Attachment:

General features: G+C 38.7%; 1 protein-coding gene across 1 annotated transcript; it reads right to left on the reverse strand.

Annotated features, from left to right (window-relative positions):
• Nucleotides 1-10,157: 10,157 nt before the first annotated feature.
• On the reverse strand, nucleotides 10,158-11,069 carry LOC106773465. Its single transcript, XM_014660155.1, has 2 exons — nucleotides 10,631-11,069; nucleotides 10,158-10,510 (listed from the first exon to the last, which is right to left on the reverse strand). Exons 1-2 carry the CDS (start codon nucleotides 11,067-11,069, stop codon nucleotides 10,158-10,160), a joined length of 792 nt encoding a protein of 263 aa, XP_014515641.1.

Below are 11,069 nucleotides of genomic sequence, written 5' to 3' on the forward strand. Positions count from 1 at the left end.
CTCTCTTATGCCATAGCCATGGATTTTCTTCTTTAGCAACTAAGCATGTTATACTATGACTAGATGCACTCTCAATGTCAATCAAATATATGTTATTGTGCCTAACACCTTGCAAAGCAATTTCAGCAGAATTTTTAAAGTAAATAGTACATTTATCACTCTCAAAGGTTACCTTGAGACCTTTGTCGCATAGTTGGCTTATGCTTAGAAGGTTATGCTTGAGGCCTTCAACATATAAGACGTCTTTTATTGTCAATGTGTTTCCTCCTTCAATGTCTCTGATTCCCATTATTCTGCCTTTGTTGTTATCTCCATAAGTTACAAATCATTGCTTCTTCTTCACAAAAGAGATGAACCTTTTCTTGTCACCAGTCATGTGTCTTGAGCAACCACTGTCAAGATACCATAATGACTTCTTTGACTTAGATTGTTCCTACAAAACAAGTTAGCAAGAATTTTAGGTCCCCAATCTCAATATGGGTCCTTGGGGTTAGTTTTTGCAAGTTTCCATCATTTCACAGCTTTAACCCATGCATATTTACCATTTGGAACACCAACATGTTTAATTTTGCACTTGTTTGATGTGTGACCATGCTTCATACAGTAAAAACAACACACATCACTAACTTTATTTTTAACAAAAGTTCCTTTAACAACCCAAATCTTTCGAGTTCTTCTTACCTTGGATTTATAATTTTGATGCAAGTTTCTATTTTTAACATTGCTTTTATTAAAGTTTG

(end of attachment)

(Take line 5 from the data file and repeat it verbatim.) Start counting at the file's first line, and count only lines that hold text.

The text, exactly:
Below are 11,069 nucleotides of genomic sequence, written 5' to 3' on the forward strand. Positions count from 1 at the left end.